This article was first published in The Present Age magazine Nov. 2018 Vol.4 No.8
This month we commemorate the Armistice of 11 November 1918 and the end of the First World War, although fighting of various kinds went on in numerous countries for the next few years, and although the 1914-1918 conflict would soon be seen by more far-sighted observers as the ‘first round’ of a conflict that would sooner or later begin again. Anthroposophers are familiar with Rudolf Steiner’s statements about nationalism1 being a major contributing factor to what was then called the “Great War” and which he usually referred to, more appropriately, as “the catastrophe”.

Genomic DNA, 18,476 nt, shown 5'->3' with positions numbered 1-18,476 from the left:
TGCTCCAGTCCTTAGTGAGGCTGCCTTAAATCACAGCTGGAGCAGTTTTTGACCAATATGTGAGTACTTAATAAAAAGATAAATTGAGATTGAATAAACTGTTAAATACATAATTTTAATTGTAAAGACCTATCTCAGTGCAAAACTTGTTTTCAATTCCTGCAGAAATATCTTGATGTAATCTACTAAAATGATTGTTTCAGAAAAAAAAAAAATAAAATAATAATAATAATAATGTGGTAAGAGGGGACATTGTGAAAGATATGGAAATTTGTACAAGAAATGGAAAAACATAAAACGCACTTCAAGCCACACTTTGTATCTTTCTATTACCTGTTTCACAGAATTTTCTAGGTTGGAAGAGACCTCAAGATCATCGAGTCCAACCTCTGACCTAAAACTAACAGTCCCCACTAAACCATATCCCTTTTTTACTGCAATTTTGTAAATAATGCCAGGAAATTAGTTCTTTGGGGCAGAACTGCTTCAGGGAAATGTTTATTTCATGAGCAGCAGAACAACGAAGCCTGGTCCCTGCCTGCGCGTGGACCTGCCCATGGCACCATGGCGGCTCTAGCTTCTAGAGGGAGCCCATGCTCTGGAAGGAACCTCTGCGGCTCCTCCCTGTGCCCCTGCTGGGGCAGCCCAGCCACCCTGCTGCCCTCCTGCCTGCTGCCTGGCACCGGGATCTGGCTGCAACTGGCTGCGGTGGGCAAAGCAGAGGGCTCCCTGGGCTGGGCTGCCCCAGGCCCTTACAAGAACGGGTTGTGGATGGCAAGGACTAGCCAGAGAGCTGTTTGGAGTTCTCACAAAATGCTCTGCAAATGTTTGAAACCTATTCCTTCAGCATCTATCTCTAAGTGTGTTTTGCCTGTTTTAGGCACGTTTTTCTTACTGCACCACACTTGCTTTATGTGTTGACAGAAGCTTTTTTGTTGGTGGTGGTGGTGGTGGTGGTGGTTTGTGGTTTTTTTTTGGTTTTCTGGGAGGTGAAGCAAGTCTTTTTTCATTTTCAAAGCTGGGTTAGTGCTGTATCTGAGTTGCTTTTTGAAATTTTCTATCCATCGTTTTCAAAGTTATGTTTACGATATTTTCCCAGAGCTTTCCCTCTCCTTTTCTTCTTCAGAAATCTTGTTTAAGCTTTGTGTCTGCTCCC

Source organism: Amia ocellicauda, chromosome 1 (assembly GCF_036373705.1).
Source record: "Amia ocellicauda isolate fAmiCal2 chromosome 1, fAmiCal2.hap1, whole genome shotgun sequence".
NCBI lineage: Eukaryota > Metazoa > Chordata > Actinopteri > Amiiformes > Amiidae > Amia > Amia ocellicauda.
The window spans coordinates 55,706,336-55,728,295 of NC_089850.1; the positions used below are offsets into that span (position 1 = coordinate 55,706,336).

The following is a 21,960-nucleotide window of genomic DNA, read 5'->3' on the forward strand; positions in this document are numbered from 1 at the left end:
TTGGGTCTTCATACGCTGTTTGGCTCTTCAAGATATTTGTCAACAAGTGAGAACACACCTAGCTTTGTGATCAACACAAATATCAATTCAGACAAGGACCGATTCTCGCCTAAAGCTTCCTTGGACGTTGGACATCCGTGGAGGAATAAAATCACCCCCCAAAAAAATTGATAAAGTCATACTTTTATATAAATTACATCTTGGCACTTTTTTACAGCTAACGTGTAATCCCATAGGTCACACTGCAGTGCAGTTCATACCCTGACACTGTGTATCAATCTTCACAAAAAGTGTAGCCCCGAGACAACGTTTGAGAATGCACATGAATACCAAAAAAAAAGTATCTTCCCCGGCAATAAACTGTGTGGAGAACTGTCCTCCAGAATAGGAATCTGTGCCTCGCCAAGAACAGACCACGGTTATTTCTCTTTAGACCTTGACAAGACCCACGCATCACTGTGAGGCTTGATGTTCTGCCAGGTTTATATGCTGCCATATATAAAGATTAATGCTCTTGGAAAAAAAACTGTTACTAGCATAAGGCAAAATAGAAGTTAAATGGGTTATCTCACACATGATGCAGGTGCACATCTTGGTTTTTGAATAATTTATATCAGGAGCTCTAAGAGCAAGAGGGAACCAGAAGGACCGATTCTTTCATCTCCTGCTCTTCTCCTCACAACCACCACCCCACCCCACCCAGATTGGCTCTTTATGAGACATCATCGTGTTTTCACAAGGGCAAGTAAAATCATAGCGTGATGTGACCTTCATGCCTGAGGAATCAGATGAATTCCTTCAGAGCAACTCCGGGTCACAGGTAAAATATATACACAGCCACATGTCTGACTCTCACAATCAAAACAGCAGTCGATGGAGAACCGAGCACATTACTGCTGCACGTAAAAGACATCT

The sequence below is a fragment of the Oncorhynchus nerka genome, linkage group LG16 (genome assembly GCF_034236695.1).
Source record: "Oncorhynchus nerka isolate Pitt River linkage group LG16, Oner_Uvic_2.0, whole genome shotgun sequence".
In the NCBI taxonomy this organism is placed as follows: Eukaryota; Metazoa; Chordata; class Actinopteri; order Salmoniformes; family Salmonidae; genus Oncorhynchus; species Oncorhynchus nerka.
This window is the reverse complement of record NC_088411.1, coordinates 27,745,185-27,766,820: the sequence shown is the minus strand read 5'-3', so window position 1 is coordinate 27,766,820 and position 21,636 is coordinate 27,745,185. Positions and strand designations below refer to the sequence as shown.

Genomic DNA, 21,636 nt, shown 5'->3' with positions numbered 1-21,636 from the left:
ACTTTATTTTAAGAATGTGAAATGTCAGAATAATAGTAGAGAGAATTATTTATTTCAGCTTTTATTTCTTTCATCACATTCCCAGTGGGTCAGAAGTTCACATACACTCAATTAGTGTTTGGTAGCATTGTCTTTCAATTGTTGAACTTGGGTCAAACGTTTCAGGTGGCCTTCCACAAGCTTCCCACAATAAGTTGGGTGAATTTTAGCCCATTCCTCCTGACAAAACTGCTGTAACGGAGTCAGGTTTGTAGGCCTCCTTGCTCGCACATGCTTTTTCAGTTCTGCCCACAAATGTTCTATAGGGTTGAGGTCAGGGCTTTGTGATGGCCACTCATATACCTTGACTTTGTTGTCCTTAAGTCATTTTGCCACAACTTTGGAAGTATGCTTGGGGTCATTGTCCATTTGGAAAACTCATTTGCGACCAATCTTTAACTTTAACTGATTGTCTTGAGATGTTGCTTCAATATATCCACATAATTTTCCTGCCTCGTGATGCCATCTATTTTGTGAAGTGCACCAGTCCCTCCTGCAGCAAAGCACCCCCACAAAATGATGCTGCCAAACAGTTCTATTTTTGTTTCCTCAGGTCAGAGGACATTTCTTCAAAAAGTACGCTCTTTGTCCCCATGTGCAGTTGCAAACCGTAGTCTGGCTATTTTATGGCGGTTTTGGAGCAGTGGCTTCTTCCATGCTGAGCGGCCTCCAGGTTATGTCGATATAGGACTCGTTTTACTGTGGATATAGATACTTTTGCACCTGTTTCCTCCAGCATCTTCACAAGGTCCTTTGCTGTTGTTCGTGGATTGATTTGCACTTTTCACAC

Repeatedly over the last seven years or so, since about 2011, one has read or seen in the media, both mainstream and alternative, talk of the struggle between “globalism” and “nationalism”. The former is usually seen in two ways: firstly, socio-economic and geopolitical dimensions are emphasised, such as the establishment by the Anglo-American victors of the Second World War of what is commonly called in the mainstream media “the international rules-based order” of liberal democracy and capitalist economy, by which is usually meant the institutions established since the end of that war (GATT, UN, IMF, World Bank, WTO, NATO, EU et al.) and codes of conduct determined by those institutions. These institutions are often claimed by their supporters to have brought peace, prosperity and stability to the world over the last 70s years – though many in developing countries and in parts of Europe would certainly dispute that. Secondly, “globalism” is sometimes seen in terms of the technological developments that have occurred over this same period and especially since the end of the Cold War in the early 1990s: the emergence of the Internet and the World Wide Web, and the economic consequences of these technological developments across the world. Of course, it is not the case that the global economy only emerged after 1945 or even 1991. Rudolf Steiner was not the only one who was pointing out a hundred years ago that a global economy had already been in existence for decades, and arguably, one could claim that the first signs of the global economy really began to develop in the 16th and 17th centuries with the new awareness of the world as a globe and as Europeans advanced their trade and colonisation projects around the world,